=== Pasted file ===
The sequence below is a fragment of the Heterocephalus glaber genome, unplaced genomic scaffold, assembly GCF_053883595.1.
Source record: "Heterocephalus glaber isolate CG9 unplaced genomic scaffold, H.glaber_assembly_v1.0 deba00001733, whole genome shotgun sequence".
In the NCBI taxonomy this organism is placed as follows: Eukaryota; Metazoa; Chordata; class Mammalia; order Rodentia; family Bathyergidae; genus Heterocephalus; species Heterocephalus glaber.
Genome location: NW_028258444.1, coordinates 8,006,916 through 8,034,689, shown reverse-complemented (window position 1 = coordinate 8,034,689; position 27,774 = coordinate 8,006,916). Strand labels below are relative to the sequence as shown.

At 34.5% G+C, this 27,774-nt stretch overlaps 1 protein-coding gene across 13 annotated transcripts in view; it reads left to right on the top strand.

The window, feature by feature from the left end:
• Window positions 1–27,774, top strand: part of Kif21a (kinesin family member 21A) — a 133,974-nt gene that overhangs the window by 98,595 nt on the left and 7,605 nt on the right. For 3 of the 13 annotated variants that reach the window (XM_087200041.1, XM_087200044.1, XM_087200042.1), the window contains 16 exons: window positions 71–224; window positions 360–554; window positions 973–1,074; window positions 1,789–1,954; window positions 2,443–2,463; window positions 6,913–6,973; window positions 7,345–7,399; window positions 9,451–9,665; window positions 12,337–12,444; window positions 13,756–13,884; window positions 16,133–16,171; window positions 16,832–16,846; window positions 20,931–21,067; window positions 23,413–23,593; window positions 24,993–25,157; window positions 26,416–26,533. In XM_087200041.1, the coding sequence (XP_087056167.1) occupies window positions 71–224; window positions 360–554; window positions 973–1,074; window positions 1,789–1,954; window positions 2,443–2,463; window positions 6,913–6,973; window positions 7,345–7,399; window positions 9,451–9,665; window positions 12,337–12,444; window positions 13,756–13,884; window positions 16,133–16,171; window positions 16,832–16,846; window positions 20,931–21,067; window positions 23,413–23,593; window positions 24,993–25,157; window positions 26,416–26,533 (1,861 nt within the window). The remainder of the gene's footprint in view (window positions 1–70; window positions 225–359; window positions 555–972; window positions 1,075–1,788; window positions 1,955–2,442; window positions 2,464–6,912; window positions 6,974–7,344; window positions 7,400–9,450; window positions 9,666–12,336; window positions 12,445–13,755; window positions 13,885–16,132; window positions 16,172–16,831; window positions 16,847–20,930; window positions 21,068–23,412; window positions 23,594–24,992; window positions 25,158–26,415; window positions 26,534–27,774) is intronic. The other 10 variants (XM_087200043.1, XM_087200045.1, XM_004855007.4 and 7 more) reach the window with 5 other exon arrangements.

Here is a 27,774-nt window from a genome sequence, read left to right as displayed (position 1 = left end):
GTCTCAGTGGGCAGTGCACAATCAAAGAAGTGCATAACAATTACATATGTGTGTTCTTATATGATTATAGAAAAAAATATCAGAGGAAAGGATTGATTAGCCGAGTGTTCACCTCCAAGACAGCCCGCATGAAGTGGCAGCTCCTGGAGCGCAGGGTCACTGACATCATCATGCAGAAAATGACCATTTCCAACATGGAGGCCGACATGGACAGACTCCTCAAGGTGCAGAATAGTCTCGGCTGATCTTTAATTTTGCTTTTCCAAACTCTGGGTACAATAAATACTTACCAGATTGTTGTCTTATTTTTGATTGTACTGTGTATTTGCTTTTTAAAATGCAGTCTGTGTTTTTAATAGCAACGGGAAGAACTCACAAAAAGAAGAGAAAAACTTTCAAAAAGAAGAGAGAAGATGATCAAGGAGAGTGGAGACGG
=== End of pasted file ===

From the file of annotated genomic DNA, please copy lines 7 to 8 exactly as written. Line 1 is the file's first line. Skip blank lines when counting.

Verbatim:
• Window positions 1–27,774, top strand: part of Kif21a (kinesin family member 21A) — a 133,974-nt gene that overhangs the window by 98,595 nt on the left and 7,605 nt on the right. For 3 of the 13 annotated variants that reach the window (XM_087200041.1, XM_087200044.1, XM_087200042.1), the window contains 16 exons: window positions 71–224; window positions 360–554; window positions 973–1,074; window positions 1,789–1,954; window positions 2,443–2,463; window positions 6,913–6,973; window positions 7,345–7,399; window positions 9,451–9,665; window positions 12,337–12,444; window positions 13,756–13,884; window positions 16,133–16,171; window positions 16,832–16,846; window positions 20,931–21,067; window positions 23,413–23,593; window positions 24,993–25,157; window positions 26,416–26,533. In XM_087200041.1, the coding sequence (XP_087056167.1) occupies window positions 71–224; window positions 360–554; window positions 973–1,074; window positions 1,789–1,954; window positions 2,443–2,463; window positions 6,913–6,973; window positions 7,345–7,399; window positions 9,451–9,665; window positions 12,337–12,444; window positions 13,756–13,884; window positions 16,133–16,171; window positions 16,832–16,846; window positions 20,931–21,067; window positions 23,413–23,593; window positions 24,993–25,157; window positions 26,416–26,533 (1,861 nt within the window). The remainder of the gene's footprint in view (window positions 1–70; window positions 225–359; window positions 555–972; window positions 1,075–1,788; window positions 1,955–2,442; window positions 2,464–6,912; window positions 6,974–7,344; window positions 7,400–9,450; window positions 9,666–12,336; window positions 12,445–13,755; window positions 13,885–16,132; window positions 16,172–16,831; window positions 16,847–20,930; window positions 21,068–23,412; window positions 23,594–24,992; window positions 25,158–26,415; window positions 26,534–27,774) is intronic. The other 10 variants (XM_087200043.1, XM_087200045.1, XM_004855007.4 and 7 more) reach the window with 5 other exon arrangements.

Here is a 27,774-nt window from a genome sequence, read left to right as displayed (position 1 = left end):